Many innovations do not make it from the lab to the factory for 10 to 15 years, but one ORNL ceramic became a commercial product three years after it was discovered. This hall-of-fame ceramic is a composite of aluminum oxide (alumina) and microscopic silicon carbide (SiC) whiskers made from the common rice hull.
In 1981-82 ORNL's George Wei, Terry Tiegs, and Paul Becher discovered this material, which has high strength and fracture toughness. By 1985 the technology for making the patented composite was being used by Advanced Composite Materials Corporation and Greenleaf Corporation for commercial cutting tools. SiC-whisker-reinforced alumina cutting tools can machine jet engine components ten times faster than tools made of competing materials. Annual sales of these tools in the United States are over $20 million. Sandvik, a Swedish company, sells the cutting tools worldwide.
SiC whiskers were eventually found to be a health hazard if inhaled, but the ORNL concept of whisker reinforcement was key to the development of improved silicon nitrides in which seed crystals grow inside the material as it sinters, making it tougher. Research at ORNL and the National Aeronautics and Space Administration, with heavy industry investment, spawned a strong, fracture-resistant silicon nitride, processes to produce this ceramic, and advanced designs for turbines using silicon nitride components. The result was a significant improvement in the performance, emissions, and durability of small gas turbines.
Under the leadership of Ray Johnson, ORNL researchers Vic Tennery, Matt Ferber, and Ken Liu tested and characterized silicon nitride samples from different suppliers over several years to determine their resistance to fast fracture, fatigue, and creep at high temperatures. For this work, they used the sophisticated equipment at the High Temperature Materials Laboratory. ORNL's feedback to ceramic manufacturers helped them dramatically improve the properties of silicon nitride so it would not fail under various conditions.
This tougher silicon nitride—originally developed for the Department of Energy's industry program to design advanced gas turbines to power cars—is being used in commercial components aboard aircraft and in diesel trucks. Honeywell found that silicon nitride components survive airport dust and grit better than metal parts in auxiliary power units (APUs) that generate electricity for air conditioning, electronics, and certain nonessential services on airplanes parked at the gate. Since 1992, APUs with silicon nitride parts have been flying on Boeing and Airbus aircraft.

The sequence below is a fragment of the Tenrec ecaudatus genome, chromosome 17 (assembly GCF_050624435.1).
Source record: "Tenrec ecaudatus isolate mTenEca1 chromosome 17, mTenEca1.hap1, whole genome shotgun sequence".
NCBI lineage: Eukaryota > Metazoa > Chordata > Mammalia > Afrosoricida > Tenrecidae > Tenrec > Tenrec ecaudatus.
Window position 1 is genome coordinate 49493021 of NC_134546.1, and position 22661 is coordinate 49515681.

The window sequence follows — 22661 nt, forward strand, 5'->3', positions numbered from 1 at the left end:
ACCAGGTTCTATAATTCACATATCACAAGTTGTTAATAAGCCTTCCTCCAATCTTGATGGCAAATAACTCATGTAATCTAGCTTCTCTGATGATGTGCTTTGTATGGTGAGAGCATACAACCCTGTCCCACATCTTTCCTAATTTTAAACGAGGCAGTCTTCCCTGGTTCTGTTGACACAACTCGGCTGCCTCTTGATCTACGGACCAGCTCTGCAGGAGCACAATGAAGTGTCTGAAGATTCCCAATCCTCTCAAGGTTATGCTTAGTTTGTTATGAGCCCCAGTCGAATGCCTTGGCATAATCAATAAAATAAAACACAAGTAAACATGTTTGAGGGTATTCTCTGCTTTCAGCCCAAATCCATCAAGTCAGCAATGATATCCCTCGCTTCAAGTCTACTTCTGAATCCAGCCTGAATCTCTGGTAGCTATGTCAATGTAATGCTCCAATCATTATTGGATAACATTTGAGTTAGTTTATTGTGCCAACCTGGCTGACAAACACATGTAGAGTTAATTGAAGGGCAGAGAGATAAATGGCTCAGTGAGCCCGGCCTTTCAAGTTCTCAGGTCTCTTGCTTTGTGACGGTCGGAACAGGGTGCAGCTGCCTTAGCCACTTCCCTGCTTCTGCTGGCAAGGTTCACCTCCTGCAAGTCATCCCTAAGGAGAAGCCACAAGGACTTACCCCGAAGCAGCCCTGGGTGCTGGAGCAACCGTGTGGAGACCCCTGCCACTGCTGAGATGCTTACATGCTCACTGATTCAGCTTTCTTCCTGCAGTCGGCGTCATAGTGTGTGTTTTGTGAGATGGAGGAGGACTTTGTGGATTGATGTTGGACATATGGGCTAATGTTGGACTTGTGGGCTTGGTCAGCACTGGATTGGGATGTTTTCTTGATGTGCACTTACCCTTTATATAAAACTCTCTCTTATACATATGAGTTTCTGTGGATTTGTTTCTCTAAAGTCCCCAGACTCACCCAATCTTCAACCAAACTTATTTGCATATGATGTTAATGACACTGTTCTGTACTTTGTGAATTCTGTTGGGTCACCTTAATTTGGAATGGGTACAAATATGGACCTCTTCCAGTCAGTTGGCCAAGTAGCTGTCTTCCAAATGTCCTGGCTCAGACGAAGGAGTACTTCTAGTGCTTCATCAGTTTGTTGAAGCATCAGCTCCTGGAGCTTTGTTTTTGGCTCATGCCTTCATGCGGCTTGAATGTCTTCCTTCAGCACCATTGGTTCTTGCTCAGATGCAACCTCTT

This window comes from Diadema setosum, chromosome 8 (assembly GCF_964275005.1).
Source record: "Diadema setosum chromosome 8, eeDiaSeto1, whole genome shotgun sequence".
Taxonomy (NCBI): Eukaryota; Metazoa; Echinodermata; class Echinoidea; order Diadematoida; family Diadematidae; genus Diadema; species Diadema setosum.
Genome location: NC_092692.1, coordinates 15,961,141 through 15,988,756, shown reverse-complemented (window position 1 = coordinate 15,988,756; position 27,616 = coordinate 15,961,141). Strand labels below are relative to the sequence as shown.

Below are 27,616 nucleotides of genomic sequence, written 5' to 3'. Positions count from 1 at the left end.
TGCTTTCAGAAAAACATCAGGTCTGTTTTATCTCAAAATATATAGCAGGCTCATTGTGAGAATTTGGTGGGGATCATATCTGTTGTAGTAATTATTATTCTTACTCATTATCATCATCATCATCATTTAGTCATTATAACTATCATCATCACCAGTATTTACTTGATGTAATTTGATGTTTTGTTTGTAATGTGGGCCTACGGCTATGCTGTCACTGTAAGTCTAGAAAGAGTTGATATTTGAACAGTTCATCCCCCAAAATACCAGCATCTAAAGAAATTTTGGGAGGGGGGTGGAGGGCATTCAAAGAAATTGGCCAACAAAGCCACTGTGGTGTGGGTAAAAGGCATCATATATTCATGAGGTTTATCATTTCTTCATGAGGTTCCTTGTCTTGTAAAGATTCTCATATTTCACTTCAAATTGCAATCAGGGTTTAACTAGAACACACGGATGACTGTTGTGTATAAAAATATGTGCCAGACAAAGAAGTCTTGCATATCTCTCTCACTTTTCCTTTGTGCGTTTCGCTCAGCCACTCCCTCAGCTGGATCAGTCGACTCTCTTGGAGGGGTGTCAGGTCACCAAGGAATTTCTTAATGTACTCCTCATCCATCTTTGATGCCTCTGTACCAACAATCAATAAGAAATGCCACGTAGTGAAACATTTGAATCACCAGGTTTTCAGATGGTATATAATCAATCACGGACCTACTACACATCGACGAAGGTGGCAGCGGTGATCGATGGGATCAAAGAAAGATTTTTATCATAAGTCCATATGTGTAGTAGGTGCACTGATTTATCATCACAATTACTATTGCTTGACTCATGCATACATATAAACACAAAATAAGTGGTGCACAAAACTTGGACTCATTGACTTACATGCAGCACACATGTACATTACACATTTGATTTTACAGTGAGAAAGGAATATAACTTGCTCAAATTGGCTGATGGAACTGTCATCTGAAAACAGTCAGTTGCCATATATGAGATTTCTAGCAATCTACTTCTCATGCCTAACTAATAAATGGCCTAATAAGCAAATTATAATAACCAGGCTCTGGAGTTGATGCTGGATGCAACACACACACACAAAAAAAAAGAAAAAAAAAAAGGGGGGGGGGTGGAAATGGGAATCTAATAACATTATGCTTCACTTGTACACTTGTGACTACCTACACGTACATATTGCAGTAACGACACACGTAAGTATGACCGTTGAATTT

Since 1996, Honeywell and Kyocera have fabricated durable silicon nitride oil seals that more effectively prevent leakages from fuel pumps in small business jets. These seals were installed in 7000 jet engines that have more than 6 million accumulated flight hours.
Silicon nitride parts are being in-corporated into next-generation, high-efficiency, low-emission microturbines, as well as larger gas turbines, for stationary power generation. Current metal microturbines operate at efficiencies of about 25%; the incorporation of ceramics allowing hotter operation should raise that efficiency to 35 or 40%. Honeywell is making prototype ceramic wheels for a microtur-bine manufacturer, using the gelcasting process developed by ORNL's Mark Janney and Omats Omatete for fabricating large, complex-shaped components.
Improved silicon nitride also is being used to help reduce exhaust emissions from large diesel engines in highway trucks. To meet Environmental Protection Agency standards, diesel fuel-injection systems must be run at high pressures to reduce emissions. Because cam-roller followers are part of the mechanical chain that creates high fuel pressures, they must withstand high stresses. Silicon nitride produced by Ceradyne has been used to make cam roller-followers for Detroit Diesel Corporation. Kyocera has sold more than 3 million of the parts for diesel trucks.
Another ceramic that ORNL helped improve is transformation-toughened zirconia (TTZ), made by CoorsTEC and sold to Cummins Engine Company for diesel trucks. Cummins has experienced virtually no problems with the millions of TTZ plungers it makes for its high-pressure fuel injectors.
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